Carlos René Perez says it’s up to the viewer to judge whether he has a style or not, but there is certainly something intensely personal about the vibrant images he has created over a career spanning more than 40 years. He earns his living as René Perez, a successful freelance commercial photographer who has honed his craft by meeting deadlines and serving the needs of his clients. But he has a parallel identity as Carlos René Perez, the impassioned photographic artist impelled to create art as the expression of his individual being and very much for its own sake.
Perez was born in San Antonio, Texas and after leaving University of Texas at Austin he worked for a brief time with the Galveston Daily News before moving to New York City in 1974. His clients have included the Associated Press, Bloomberg News, US News & World Report and USA Today. In more recent years he’s maintained relationships working with NYU Medical Center, Columbia University, Continuum Health Partners and Leica Camera USA.
Here, in his own sometimes ironic and frequently assertive words is Part 1 of his remarkable story.
Q: How would you describe your photography?
A: This exhibit, “An Artist’s Life,” varies in its style depending on when the photos were taken. Earlier B&W images were more reportage in style. Recent work is more color oriented and has a more formal perspective. There was also a period of hand-color work in the ‘80s and ‘90s.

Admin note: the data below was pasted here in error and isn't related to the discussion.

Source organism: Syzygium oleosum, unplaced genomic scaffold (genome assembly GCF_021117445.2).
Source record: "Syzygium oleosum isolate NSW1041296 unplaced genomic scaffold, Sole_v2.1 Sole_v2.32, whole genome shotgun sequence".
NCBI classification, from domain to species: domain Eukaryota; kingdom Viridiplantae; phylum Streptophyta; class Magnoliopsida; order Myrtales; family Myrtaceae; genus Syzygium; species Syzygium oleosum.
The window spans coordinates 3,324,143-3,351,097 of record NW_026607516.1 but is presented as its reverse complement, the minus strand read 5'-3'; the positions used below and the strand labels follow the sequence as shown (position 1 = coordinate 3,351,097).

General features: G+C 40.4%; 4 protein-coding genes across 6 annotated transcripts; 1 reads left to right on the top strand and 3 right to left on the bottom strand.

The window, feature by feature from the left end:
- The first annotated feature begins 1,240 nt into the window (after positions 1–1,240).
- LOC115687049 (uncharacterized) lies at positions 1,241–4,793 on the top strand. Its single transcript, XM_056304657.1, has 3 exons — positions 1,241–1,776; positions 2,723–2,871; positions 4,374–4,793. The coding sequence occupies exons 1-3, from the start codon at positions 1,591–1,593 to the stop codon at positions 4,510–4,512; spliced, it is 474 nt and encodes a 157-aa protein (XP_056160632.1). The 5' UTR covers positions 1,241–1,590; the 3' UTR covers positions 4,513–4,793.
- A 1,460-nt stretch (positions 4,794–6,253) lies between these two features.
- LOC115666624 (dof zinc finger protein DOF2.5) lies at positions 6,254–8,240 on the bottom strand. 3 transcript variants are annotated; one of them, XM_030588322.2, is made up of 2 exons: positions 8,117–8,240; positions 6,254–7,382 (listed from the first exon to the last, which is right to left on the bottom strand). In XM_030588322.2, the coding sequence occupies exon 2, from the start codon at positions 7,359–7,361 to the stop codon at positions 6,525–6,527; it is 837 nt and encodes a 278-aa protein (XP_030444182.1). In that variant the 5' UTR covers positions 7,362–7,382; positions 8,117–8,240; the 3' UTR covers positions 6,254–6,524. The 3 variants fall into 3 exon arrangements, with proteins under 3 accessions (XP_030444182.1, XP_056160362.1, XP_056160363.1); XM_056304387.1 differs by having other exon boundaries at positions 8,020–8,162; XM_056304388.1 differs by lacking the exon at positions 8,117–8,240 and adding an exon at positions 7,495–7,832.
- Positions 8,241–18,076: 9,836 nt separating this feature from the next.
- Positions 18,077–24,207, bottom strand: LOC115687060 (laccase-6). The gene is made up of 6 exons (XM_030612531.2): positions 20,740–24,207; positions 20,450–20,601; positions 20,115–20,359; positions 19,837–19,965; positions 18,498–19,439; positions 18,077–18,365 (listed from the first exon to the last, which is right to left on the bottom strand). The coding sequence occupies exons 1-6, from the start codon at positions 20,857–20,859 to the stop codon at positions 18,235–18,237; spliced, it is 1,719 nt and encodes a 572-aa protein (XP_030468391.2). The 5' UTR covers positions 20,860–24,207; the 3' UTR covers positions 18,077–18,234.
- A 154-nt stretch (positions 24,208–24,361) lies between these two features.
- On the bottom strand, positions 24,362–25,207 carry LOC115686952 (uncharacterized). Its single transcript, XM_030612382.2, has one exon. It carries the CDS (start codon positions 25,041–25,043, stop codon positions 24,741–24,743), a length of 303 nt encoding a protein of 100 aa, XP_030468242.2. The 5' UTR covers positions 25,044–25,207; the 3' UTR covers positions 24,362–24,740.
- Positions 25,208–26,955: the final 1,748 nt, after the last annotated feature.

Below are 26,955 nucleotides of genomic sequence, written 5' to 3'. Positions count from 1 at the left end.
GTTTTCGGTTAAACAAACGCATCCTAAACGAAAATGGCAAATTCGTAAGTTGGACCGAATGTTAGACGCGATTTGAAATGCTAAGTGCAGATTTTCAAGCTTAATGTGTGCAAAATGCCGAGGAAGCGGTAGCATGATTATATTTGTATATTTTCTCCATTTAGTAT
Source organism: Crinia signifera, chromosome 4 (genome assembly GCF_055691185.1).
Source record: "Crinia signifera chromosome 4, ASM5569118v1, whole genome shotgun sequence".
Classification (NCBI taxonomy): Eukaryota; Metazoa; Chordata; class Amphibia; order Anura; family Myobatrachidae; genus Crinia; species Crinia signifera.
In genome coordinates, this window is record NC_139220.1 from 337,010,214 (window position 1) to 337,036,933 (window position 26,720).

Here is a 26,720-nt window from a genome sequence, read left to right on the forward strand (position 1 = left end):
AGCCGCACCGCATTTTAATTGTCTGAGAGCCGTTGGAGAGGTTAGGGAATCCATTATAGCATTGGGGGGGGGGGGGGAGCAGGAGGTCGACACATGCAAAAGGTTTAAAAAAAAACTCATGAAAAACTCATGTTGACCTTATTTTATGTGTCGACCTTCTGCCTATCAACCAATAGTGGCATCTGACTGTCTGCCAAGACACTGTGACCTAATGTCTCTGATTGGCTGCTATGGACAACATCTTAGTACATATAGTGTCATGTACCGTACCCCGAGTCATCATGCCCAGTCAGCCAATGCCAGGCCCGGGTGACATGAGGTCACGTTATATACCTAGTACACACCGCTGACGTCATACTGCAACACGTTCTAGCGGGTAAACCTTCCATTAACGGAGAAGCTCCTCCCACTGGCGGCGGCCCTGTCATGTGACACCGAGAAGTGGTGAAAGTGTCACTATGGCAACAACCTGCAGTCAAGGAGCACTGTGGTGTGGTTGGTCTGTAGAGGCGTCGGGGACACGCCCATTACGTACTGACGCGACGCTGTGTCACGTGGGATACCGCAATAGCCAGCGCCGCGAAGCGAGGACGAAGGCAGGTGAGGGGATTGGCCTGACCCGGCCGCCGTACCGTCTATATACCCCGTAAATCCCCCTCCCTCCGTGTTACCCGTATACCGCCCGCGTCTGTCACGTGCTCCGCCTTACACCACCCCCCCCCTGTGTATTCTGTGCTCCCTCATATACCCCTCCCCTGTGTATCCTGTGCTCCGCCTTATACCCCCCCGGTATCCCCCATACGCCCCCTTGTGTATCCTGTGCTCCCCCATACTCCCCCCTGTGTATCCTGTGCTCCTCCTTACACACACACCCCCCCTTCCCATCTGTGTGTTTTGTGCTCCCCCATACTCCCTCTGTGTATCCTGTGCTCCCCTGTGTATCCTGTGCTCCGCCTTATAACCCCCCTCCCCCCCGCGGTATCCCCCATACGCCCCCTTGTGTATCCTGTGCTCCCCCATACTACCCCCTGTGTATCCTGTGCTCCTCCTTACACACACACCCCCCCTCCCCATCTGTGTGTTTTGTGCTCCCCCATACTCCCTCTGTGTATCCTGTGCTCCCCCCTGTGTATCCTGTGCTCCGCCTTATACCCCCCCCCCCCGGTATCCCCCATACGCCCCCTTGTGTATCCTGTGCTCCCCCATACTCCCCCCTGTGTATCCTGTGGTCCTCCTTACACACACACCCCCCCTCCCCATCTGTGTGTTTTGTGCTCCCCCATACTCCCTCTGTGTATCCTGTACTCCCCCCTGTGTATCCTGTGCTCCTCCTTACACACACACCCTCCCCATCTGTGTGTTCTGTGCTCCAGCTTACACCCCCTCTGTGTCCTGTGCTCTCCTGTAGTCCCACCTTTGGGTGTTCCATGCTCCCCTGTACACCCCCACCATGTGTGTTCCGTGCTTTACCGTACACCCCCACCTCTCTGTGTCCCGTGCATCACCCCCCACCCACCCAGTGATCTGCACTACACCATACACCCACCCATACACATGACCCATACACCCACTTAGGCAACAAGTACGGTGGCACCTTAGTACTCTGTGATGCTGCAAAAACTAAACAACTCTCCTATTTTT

I always find it difficult to describe my work, not that I think it’s necessarily self-evident in terms of style, but because I feel my strength is in the multiplicity of styles I work in. I’m not so sure words like styles or genres are applicable as they’re all part of the same point of view to me.
Q: Do you see photography as a means for personal expression? If so, when did you first become interested in photography?
A: Yes. Pretty much from the beginning I was interested in photography as a means of personal expression. The first books I remember being seriously influenced by were the catalog for the Museum Of Modern Art Exhibit, “The Family of Man,” and Gordon Parks’ book, “A Poet and His Camera.” The two books combined gave me the view that I could document on the one hand like the reportage photos of “The Family of Man” or express one’s innermost thoughts and emotions like Gordon Parks. Of course, cinema has always been a strong influence as well.
I have been fortunate that I have always been able to earn a living from being a commercial photographer. Although I started as a newspaper photographer and journalist, by the mid 1980s I chose to concentrate on more commercial photography like annual reports and brochures.
Q: Did you have any formal education in photography or were you self-taught? Who are some of the photographers that have inspired or influenced you?
A: It was a combination of both, some formal courses, but primarily just working as a photographer. As I said, I was lucky that from the very beginning I was able to earn a living from photography and I pretty much learned by doing. I only took two classes in photography. The first was in Junior College in 1967, which was mainly a class on basic photographic techniques. The other was a History of Photography class at the University of Texas at Austin in 1970. My major was in Radio-Television-Film.